Secrets of US Presidential Diaries

05:54 March 18, 2024

Secrets of US Presidential Diaries

One early morning in Washington, D.C., many years ago, the president of the United States took off his clothes and jumped into the Potomac river. Moments later, he saw a dead man float to the surface.

The president was John Quincy Adams, the nation’s sixth leader. And we know about the incident because he wrote about it in his diary.

A diary is a daily record of events of one’s life, especially of personal experiences and thoughts.

American presidents from George Washington to Joe Biden, have been known to keep diaries. The men wrote about everyday experiences and thoughts. They also wrote about important decisions they made and the reasoning behind such decisions.

Adams called his diary his “second conscience.” Barack Obama said his diary is a process of turning thoughts into writing that “makes you ask tougher questions.”

Jimmy Carter left the White House with more than 5,000 pages of such notes. He said, “I seldom exercised any restraint on what I dictated.”

Dwight Eisenhower wrote about disputes within a scientific advisory group and some of its proposals about Soviet atomic bombs. And Donald Trump’s daily writing was seen by the public on Twitter, now known as X.

Secrets in diaries

Sometimes, the presidential diaries contain secrets that they should not.

Robert Hur was the special counsel who investigated Biden’s handling of classified information after his time serving as vice president. He reported that Biden’s diary contained notes from intelligence briefings, including some classified as “top secret.”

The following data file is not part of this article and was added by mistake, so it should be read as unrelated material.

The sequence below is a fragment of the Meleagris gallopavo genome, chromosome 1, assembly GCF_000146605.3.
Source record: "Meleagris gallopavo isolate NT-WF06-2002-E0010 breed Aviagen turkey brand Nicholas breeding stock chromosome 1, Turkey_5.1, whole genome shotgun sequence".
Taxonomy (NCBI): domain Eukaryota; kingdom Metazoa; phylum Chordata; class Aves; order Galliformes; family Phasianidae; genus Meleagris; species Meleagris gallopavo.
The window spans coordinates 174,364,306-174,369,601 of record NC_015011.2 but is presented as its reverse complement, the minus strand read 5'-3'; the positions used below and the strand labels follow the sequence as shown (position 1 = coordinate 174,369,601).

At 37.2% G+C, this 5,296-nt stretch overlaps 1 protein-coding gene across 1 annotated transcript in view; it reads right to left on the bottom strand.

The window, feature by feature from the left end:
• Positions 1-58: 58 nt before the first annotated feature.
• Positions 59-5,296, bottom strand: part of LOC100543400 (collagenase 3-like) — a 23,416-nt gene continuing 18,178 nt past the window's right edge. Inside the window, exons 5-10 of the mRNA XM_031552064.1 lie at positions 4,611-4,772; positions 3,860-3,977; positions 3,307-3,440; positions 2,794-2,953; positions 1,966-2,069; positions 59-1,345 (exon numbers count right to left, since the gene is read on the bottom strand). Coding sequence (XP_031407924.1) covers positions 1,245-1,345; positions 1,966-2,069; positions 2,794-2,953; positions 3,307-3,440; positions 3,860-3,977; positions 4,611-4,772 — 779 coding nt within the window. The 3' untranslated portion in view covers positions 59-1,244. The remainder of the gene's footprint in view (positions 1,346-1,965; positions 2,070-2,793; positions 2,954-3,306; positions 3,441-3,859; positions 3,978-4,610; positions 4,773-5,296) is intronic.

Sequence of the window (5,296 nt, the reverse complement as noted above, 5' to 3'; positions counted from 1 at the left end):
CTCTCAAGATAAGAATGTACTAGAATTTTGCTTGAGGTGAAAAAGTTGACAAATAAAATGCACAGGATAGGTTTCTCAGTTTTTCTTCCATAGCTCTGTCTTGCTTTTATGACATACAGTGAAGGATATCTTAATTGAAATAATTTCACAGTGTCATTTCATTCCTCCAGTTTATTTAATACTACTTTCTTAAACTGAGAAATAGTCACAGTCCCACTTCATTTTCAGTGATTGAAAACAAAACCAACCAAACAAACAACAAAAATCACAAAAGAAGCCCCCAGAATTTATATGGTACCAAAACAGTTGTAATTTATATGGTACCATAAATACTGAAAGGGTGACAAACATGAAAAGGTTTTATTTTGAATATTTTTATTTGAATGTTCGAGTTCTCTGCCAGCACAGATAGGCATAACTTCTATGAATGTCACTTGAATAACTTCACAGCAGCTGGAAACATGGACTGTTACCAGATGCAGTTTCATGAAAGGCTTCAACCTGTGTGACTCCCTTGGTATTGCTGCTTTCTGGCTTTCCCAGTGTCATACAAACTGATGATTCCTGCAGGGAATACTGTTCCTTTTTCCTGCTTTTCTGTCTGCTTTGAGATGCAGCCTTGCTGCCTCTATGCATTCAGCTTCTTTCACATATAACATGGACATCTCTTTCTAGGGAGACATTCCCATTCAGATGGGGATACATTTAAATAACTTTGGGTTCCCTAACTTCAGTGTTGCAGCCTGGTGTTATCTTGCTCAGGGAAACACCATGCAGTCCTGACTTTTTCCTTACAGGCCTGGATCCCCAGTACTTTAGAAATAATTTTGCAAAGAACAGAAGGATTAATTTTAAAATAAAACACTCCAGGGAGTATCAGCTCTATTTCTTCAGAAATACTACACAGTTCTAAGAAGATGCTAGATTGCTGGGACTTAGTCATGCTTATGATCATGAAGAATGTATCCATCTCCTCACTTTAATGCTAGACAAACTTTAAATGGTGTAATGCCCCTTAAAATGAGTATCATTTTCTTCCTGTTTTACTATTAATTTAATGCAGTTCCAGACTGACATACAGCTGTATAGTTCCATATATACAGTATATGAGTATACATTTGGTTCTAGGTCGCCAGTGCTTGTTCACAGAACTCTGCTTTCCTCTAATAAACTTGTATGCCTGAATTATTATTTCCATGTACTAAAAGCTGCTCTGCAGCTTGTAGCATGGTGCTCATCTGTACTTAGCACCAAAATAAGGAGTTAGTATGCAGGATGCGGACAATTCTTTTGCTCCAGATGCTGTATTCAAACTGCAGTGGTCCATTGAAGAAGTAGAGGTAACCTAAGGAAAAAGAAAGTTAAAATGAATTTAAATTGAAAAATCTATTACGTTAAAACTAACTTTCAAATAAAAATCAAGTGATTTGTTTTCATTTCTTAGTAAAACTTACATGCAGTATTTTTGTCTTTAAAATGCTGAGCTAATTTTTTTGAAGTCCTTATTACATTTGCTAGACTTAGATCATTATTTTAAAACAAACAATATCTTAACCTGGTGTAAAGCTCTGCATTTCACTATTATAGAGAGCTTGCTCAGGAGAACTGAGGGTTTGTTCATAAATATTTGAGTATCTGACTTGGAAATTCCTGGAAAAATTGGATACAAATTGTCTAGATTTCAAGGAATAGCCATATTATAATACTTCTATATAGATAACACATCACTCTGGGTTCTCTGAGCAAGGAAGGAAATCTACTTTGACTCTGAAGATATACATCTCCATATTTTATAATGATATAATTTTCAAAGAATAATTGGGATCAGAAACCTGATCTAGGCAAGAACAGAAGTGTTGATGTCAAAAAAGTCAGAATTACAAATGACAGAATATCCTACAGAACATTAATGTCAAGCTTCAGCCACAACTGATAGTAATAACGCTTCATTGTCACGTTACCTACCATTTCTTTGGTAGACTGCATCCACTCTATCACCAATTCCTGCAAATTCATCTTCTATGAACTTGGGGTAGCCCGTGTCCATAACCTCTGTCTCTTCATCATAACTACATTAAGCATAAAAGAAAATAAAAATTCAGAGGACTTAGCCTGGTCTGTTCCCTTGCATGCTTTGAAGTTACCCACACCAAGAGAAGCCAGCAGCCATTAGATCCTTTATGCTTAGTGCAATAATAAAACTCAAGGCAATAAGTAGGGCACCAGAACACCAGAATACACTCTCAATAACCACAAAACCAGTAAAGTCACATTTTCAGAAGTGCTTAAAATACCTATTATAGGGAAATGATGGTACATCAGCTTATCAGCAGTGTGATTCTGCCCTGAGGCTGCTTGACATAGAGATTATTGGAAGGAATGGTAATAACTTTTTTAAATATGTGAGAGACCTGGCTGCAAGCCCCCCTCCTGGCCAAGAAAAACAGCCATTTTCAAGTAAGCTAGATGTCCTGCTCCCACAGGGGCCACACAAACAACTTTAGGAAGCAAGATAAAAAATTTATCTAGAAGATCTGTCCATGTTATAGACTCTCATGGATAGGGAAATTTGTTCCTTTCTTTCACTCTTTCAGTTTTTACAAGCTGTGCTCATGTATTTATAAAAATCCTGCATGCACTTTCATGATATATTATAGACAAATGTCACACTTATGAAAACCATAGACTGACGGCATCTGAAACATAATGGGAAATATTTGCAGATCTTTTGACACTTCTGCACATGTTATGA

The 1978 Presidential Records Act says that the U.S. government has “complete ownership, possession, and control” of all presidential and vice presidential records. The act does not cover personal diaries. But classified information is not supposed to be in those.

Hur noted in his report that both Jimmy Carter and George H.W. Bush had classified information in their diaries.

Ronald Reagan left the White House in 1989. He took with him eight years of handwritten diaries, the report says, “which he appears to have kept at his California home even though they contained Top Secret information.”

Hur wrote, “Historically, after leaving office, many former presidents and vice presidents have knowingly taken home sensitive materials related to national security from their administrations without being charged with crimes.”

Both Biden and former President Donald Trump have been investigated for their handling of classified information. But only Trump is being accused of resisting demands to return them.

Values of diaries

Students of history have always been interested in presidential diaries.

They “provide unique windows into the presidency, helping us better understand how policy is made and power is used,” said Marc Selverstone, director of Presidential Studies at the University of Virginia’s Miller Center.

As for John Quincy Adams, all 15,000 pages of his diaries written over 68 years are available to the public. The Massachusetts Historical Society, which publishes them online, said his diaries represent “the longest continuous record of any American of the time.”

On July 22, 1825, Adams wrote, “I stripped and went in to the river; I had been not more than ten minutes swimming when the drag boat started, and they were not five minutes from the shore when the body floated immediately opposite the rock; less than one hundred yards from the shore.”

The entry noted the death of Mr. Shoemaker, a post office worker seen swimming about in the water earlier.

I’m Caty Weaver.

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